Saturday, February 9, 2013

It's Not Libel If It's True

Throughout most of what we now think of as the Golden Age of Athens, the City Dionysia, known today primarily for the production of the tragedies of Aeschylus, Sophocles, and Euripides, also included comedies. Specifically, these were Old Comedies: the topical, satirical and vulgar works we now associate almost exclusively with Aristophanes, the only Old Comedy playwright with even a single play available to us intact. I mention this because this state-sponsored self-mockery really was a symbol of the strength of the polis.

We see this phenomenon play out in our own day, not simply in snarky (and often accurate) comments that some anti-gay crusader must be a little worried about his own sexuality, but also in more deeply-rooted societal self-images. Witness, for example, the aftermath of 9/11. The tangible symbol that we were going to be OK was when David Letterman returned to telling jokes about George W. Bush. When you’re in trouble, you don’t joke about the President; when you start feeling all right again, the comedy begins to flow.

Moreover, most of us place a high value on the ability to weather the storm, to be criticized and to retain one’s ethical sensibilities and one’s sense of perspective. No one who has ever stood for anything has made it through life without taking a public pounding. The Internet has made these episodes more frequent, and most of us have adapted reasonably well. Not so the folks at the Edwin Mellen Press, whose reputation as a scholarly publishing house just took a self-initiated hit.

In August of 2010, Dale Askey (left), then a librarian at Kansas State University, posted an article entitled “The Curious Case of the Edwin Mellen Press” on his personal blog. Askey described Edwin Mellen as a “vanity press” (technically not true, but it certainly shares certain characteristics with vanity presses: I’ve called it a “first cousin of a vanity press” for years), with “few, if any, noted scholars serving as series editors” (arguable), benefiting largely from librarians not returning books sent for approval at “egregiously high prices” (their prices, at least for non-library buyers, are higher than most, but not by a lot; I can’t speak to the approval book argument).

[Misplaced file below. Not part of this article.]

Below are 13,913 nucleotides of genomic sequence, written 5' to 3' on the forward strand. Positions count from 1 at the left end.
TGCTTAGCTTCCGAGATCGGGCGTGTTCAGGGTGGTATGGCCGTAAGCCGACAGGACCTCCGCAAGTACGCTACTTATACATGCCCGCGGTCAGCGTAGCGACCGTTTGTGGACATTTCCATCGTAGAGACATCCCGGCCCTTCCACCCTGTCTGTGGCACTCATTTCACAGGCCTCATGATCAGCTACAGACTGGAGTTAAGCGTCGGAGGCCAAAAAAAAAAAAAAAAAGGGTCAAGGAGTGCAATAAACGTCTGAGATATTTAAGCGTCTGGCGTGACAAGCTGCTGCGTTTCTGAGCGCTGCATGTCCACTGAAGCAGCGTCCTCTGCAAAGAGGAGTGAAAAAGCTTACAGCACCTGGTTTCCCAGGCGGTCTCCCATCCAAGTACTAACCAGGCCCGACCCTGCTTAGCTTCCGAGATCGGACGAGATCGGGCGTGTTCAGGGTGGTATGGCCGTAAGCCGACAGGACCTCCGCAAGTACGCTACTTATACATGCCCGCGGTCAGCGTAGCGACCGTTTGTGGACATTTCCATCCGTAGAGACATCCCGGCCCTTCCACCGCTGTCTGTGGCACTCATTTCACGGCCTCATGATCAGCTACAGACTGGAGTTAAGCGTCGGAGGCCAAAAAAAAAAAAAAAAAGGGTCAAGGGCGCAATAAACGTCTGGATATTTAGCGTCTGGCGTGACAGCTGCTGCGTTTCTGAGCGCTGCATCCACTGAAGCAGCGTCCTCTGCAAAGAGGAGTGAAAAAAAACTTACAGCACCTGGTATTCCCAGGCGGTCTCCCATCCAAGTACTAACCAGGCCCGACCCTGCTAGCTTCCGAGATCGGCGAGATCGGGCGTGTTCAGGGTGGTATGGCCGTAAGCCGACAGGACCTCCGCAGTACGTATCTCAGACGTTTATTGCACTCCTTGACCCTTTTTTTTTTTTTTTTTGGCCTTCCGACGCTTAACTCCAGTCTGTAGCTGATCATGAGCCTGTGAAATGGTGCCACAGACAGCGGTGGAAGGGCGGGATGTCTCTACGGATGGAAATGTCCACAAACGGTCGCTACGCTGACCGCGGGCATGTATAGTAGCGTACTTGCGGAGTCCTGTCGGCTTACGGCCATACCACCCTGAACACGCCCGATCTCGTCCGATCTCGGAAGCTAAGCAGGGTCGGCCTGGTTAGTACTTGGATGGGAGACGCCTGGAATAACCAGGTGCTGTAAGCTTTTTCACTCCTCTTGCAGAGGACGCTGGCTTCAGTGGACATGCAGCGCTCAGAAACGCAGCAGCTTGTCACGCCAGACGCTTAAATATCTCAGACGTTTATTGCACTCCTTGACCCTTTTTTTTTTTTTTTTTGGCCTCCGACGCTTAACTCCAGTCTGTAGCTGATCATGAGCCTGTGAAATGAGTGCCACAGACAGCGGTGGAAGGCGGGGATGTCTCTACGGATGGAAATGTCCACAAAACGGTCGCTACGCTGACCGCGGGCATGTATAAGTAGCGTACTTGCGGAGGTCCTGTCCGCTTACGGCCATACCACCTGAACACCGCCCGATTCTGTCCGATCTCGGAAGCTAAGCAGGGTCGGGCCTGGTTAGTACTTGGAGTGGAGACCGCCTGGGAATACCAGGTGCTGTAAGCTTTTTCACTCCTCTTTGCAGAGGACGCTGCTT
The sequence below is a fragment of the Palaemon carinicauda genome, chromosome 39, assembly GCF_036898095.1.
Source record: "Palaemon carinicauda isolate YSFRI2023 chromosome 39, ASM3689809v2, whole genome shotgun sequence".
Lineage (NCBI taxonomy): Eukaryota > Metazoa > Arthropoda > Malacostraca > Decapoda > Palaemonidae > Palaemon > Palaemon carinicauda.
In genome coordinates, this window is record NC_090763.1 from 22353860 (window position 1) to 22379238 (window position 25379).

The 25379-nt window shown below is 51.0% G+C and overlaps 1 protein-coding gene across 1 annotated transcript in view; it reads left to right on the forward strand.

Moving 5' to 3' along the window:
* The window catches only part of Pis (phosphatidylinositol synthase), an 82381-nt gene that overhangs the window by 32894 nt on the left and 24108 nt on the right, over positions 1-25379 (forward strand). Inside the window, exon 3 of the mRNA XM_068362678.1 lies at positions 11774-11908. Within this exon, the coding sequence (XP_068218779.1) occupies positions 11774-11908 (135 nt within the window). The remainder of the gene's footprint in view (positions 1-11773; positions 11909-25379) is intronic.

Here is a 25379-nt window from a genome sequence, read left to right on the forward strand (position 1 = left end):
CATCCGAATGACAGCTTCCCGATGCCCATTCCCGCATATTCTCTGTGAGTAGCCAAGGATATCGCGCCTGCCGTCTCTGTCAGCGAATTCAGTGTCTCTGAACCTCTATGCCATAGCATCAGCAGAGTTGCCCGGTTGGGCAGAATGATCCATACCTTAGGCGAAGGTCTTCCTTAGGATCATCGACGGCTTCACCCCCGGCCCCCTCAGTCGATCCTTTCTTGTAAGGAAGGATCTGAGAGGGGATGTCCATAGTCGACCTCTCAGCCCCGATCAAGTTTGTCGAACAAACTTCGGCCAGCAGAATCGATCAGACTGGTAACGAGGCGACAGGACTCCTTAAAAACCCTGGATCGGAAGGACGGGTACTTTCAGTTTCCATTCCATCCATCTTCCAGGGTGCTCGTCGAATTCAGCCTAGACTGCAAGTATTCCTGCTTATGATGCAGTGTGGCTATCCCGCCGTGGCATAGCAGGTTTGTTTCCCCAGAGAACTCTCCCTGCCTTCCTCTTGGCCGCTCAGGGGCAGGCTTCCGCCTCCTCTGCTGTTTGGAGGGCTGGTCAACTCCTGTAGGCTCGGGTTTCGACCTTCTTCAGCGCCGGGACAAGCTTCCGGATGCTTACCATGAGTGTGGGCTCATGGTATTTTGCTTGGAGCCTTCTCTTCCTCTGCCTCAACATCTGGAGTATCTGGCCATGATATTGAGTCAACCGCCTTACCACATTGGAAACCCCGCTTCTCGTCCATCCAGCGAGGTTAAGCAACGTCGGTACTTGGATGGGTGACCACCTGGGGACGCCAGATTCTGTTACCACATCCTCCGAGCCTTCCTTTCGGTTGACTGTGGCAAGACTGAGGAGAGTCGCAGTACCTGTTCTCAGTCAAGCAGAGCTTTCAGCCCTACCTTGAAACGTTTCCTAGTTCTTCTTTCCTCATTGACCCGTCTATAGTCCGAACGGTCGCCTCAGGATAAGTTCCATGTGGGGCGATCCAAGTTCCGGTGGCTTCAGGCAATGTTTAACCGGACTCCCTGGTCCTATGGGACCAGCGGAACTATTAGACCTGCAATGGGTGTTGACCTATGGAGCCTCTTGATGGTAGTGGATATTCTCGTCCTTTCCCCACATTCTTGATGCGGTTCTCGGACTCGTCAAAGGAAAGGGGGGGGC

Adults working for the Edwin Mellen Press would, perhaps, argue the points on the blog’s comments section, then go back to publishing books. Ah, but that would be adults. The press filed a multi-million dollar lawsuit against not only Askey, but McMaster University, where he is now employed, because they didn’t immediately make him take the post down. No, I didn’t make that up: they’re suing the university for not violating the freedom of speech and academic freedom of one of their employees by forcing him to take down a private blog post he made before they’d ever heard of him.

There is a separate suit filed by Mellen’s founder against Askey alone, presumably having to do with comments on the blog post. Since the post has been taken down—Askey won’t say when or under what circumstances—it’s impossible to know the details. [EDIT: turns out a capture of the post is online, as part of the documentation for the suit, here.] But Jake New of the Chronicle of Higher Education reports that at least some of the comments in question were made by other people, not Askey himself. Mellen is saying, apparently, that Askey was under an obligation to remove negative material posted by others. I’m no lawyer, but I do recognize the aroma of bovine feces when I smell it.

New continues, “The notice goes on to allege that the press asked McMaster to remove the post and for an apology, but that the university did not oblige and then ‘pursued an Internet campaign to put the Press out of business.’” Uh huh. It strikes me that they’re doing a pretty good job of going out of business without any assistance.

The Mellen website claims that their books “qualify for tenure promotion.” Maybe that’s supposed to read “tenure/promotion”? Anyway, their books help a faculty member’s case if and only if the university in question says so. And, frankly, there are a lot of people on those tenure and promotion committees who aren’t going to be terribly impressed. That’s why, for example, a poll in which readers were asked to rank the most-respected publishers in philosophy places Edwin Mellen dead last.